Before I left for Sweden I wanted to set up enough Friday Flickr posts to cover my time away, so I’d at least have something appearing on my blog whilst I was sans-Wifi. Of course that didn’t happen due to some weird Flickr downtime in the UK. Thankfully everything seems to be up and working again now and so here is the first of my latest batch of Friday Flickrs.
Of course, this week’s Friday Flickr has to feature the Kungsleden.
Two years ago I walked the first two sections of this epic trail in the far north of Sweden. I was determined then to get back to finish it and this summer I got the opportunity.
This week’s Friday Flickr features photographs from the third section (the first section I walked this year) which runs from Kvikkjokk to Jäkkvik. This is one of the least walked parts as it’s on this section hikers need to be completely self-sufficient as there is nowhere to buy food along the way. Also as there are no STF huts on this section it means as well as carrying plenty of food, you also have to carry camping and cooking gear.
Most people walk it in 7 or 8 days. I walk slowly. I had a VERY heavy backpack. I knew that I’ll probably never be back here and I wanted to have time to give it the appreciation it deserves.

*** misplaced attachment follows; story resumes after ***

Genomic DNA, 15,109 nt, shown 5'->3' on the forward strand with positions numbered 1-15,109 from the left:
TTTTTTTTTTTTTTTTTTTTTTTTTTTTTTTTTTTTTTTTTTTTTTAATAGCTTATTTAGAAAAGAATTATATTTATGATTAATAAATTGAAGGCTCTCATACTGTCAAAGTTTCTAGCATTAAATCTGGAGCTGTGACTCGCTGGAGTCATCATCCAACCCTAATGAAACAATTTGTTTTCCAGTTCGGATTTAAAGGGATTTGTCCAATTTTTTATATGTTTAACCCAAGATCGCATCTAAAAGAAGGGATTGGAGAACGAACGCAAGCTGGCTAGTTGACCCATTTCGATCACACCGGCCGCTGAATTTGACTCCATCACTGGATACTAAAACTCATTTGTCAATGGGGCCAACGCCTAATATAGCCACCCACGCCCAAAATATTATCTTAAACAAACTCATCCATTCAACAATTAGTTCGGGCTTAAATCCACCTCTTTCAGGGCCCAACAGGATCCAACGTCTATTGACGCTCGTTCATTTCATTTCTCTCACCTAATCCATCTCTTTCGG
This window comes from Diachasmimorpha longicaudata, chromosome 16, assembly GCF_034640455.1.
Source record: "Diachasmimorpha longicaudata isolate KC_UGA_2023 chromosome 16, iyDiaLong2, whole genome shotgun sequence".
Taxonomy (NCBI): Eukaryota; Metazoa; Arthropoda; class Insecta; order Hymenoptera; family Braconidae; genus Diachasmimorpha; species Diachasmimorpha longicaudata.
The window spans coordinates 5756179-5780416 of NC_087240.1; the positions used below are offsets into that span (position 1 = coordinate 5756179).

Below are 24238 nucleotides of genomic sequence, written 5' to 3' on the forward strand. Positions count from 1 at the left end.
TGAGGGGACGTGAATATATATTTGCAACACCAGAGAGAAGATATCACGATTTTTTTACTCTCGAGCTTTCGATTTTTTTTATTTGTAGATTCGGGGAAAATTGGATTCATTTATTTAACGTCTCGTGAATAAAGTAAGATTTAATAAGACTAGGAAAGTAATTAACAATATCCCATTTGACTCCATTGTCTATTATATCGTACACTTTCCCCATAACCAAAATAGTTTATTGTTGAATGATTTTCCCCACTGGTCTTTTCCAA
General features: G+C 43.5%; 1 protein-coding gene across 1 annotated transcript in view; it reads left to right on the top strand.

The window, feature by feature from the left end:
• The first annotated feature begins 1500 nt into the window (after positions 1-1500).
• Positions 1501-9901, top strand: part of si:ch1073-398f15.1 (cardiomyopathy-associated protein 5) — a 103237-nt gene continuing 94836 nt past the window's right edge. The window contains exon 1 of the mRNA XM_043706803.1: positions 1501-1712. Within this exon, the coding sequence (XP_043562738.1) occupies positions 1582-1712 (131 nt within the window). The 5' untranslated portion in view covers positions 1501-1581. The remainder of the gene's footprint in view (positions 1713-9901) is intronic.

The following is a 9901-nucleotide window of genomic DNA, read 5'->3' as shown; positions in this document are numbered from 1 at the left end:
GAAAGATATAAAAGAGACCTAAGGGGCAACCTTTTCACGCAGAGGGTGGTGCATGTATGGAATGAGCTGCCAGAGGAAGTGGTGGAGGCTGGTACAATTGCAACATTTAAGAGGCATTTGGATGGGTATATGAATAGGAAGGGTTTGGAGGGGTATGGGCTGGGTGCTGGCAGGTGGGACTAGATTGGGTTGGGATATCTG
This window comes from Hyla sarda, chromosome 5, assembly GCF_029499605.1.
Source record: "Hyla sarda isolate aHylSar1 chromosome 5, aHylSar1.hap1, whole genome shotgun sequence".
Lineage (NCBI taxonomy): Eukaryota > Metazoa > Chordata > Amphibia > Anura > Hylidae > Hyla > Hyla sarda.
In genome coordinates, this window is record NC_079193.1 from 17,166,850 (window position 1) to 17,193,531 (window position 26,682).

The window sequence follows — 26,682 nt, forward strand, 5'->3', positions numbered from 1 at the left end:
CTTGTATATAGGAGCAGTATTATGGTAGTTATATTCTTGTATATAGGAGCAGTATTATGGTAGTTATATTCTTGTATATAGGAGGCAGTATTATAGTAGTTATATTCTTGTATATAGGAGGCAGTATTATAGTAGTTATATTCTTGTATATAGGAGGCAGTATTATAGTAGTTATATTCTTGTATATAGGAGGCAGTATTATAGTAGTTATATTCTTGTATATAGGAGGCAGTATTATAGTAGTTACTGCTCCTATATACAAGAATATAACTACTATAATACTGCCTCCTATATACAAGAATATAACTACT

I spent 13 days walking just this section.
I forgot about everything that was happening in the world outside and focused on my bit of wilderness. I breathed, I relaxed, I slept, I reflected, I daydreamed, I wrote, I read, I walked. And walked. And walked some more.
I was glad when it was finished and happy to arrive in Jäkkvik, but at the same time I had a feeling of sadness that it was over and didn’t want it to end. As I got close to Jäkkvik, I sat on a rock enjoying the sunshine and gazed at the lake. I felt I’d really achieved something – I’d walked across the line of the Arctic Circle and I’d rowed across a lake for the first time. But most of all I’d proved to myself I could survive in the wilderness supported by only that which I could carry on my back.
I mentally high-fived myself, stood up and walked the last half kilometre into Jakkvik.
To access the Flickr album click on the image below.
A list and photos of everything I took on my Kungsleden hike this summer.
I had intended to write this post before I left for the Kungsleden, but as usual real life got in the way of my cyber life and I ran out of time. I still wanted to write it though, so once I arrived home I cleaned and sorted my gear and then collected it all together to take photographs before putting it away. Continue reading “Packing for the Kungsleden”
This week’s Flickr album sees me reminiscing about my first long distance walk.
It’s quite a while since I had my introduction to long-distance walking and ticked a challenge of my 60 before 60 list by walking the Great Glen Way.